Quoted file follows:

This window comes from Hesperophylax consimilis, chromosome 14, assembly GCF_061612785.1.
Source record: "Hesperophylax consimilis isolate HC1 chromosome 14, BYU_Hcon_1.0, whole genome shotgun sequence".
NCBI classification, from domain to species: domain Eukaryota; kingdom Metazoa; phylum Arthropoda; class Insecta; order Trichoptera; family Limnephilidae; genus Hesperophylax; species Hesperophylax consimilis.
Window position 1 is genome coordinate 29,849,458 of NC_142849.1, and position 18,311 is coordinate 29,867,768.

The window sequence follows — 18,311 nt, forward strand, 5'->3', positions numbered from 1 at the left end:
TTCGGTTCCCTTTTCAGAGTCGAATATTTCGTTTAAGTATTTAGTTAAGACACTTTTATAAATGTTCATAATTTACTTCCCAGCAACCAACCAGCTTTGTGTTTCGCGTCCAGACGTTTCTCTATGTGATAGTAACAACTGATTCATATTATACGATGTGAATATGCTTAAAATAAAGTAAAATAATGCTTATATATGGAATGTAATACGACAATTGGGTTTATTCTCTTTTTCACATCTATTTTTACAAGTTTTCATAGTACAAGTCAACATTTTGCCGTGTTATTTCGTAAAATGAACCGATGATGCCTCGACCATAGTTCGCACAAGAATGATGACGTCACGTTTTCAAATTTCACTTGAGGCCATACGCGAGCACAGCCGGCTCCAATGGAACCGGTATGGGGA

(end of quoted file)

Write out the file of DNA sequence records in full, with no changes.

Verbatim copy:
This window comes from Hesperophylax consimilis, chromosome 14, assembly GCF_061612785.1.
Source record: "Hesperophylax consimilis isolate HC1 chromosome 14, BYU_Hcon_1.0, whole genome shotgun sequence".
NCBI classification, from domain to species: domain Eukaryota; kingdom Metazoa; phylum Arthropoda; class Insecta; order Trichoptera; family Limnephilidae; genus Hesperophylax; species Hesperophylax consimilis.
Window position 1 is genome coordinate 29,849,458 of NC_142849.1, and position 18,311 is coordinate 29,867,768.

The window sequence follows — 18,311 nt, forward strand, 5'->3', positions numbered from 1 at the left end:
TTCGGTTCCCTTTTCAGAGTCGAATATTTCGTTTAAGTATTTAGTTAAGACACTTTTATAAATGTTCATAATTTACTTCCCAGCAACCAACCAGCTTTGTGTTTCGCGTCCAGACGTTTCTCTATGTGATAGTAACAACTGATTCATATTATACGATGTGAATATGCTTAAAATAAAGTAAAATAATGCTTATATATGGAATGTAATACGACAATTGGGTTTATTCTCTTTTTCACATCTATTTTTACAAGTTTTCATAGTACAAGTCAACATTTTGCCGTGTTATTTCGTAAAATGAACCGATGATGCCTCGACCATAGTTCGCACAAGAATGATGACGTCACGTTTTCAAATTTCACTTGAGGCCATACGCGAGCACAGCCGGCTCCAATGGAACCGGTATGGGGA